A rich body of mythology and literature has grown around the Celtic ritual known as the Feis of Tara or “marriage of sovereignty”—ancient ceremonies in which the future king pledges to care for the land and serve the goddess of sovereignty. Seamus Heaney, whose writing has attracted the overwhelming share of critical attention directed toward contemporary Irish poetry, has engaged this symbolic tradition in some of his most significant—and controversial—work.
Seamus Heaney and the Emblems of Hope explores Heaney’s use of the family of sovereignty motifs and redresses the imbalance of criticism that has overemphasized the theme of sacrifice to the detriment of more optimistic symbols. Moreover, Moloney reviews the development of the marriage motif in Irish poetry from the ninth to the twenty-first centuries with a focus on Heaney’s adaptations from The Frenzy of Sweeney and The Midnight Court and on the work of such poets as Kinsella, Montague, Boland, and Ní Dhomhnaill. Karen Marguerite Moloney examines the central role that Heaney assigns the Feis of Tara in his response to the crisis of Ulster and to the general spiritual bankruptcy of our times, showing in his verse how the relationship of the male lover to the goddess—particularly in her more repugnant guises—serves as prototype for the humility and deference needed to repair the effects of English colonization of Ireland and, by extension, centuries of worldwide patriarchal abuse.
Through close, sustained readings of poems previously overlooked or misinterpreted, such as “Ocean’s Love to Ireland,” “Come to the Bower,” and “Bone Dreams”—poems that Irish feminist critics have deemed flawed and distressingly sexist—Moloney refutes views that have long stood unchallenged. She also considers the direction of Heaney’s more recent poems, which continue to resonate to the twin demands of conscience and artistic integrity.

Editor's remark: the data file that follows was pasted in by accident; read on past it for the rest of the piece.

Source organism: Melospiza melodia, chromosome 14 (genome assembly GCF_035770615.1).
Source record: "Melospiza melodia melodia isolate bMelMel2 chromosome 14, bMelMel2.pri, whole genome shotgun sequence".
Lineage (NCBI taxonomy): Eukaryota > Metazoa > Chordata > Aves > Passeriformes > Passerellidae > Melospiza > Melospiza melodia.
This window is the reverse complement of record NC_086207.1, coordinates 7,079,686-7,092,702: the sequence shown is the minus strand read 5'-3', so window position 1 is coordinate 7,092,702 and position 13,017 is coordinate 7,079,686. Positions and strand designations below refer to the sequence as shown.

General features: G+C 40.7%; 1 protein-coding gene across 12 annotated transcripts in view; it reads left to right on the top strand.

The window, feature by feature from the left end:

An impeccably researched and immensely readable work, Seamus Heaney and the Emblems of Hope reveals that Heaney’s poetry offers a reverence for archetypal femininity and Dionysian energy that can counter the sterility and violence of postcolonial Irish life. Moloney shows us that, in the tradition of poets who preceded him, Heaney turns to the marriage of sovereignty to encode a message for our times—and to offer up emblems of hope on behalf of us all.
In a work of surprising range and authority, Deborah Forbes refocuses critical discussion of both Romantic and modern poetry. Sincerity's Shadow is a versatile conceptual toolkit for reading poetry.Ever since Wordsworth redefined poetry as "the spontaneous overflow of powerful feelings," poets in English have sought to represent a "sincere" self-consciousness through their work. Forbes's generative insight is that this project can only succeed by staging its own failures. Self-representation never achieves final sincerity, but rather produces an array of "sincerity effects" that give form to poetry's exploration of self. In essays comparing poets as seemingly different in context and temperament as Wordsworth and Adrienne Rich, Lord Byron and Anne Sexton, John Keats and Elizabeth Bishop, Forbes reveals unexpected convergences of poetic strategy. A lively and convincing dialectic is sustained through detailed readings of individual poems. By preserving the possible claims of sincerity longer than postmodern criticism has tended to, while understanding sincerity in the strictest sense possible, Forbes establishes a new vantage on the purposes of poetry.
Singing the Chaos: Madness and Wisdom in Modern Poetry combines both a historical and a critical approach toward the works of major British, American, French, German, and Russian poets. Comprehensive in scope and arranged chronologically to survey a century of high poetic achievement, the study is unified by Pratt's overriding argument that "modern poets have endowed a disintegrating civilization with humane wisdom by 'singing the chaos' that surrounds them, making ours a great age in spite of itself."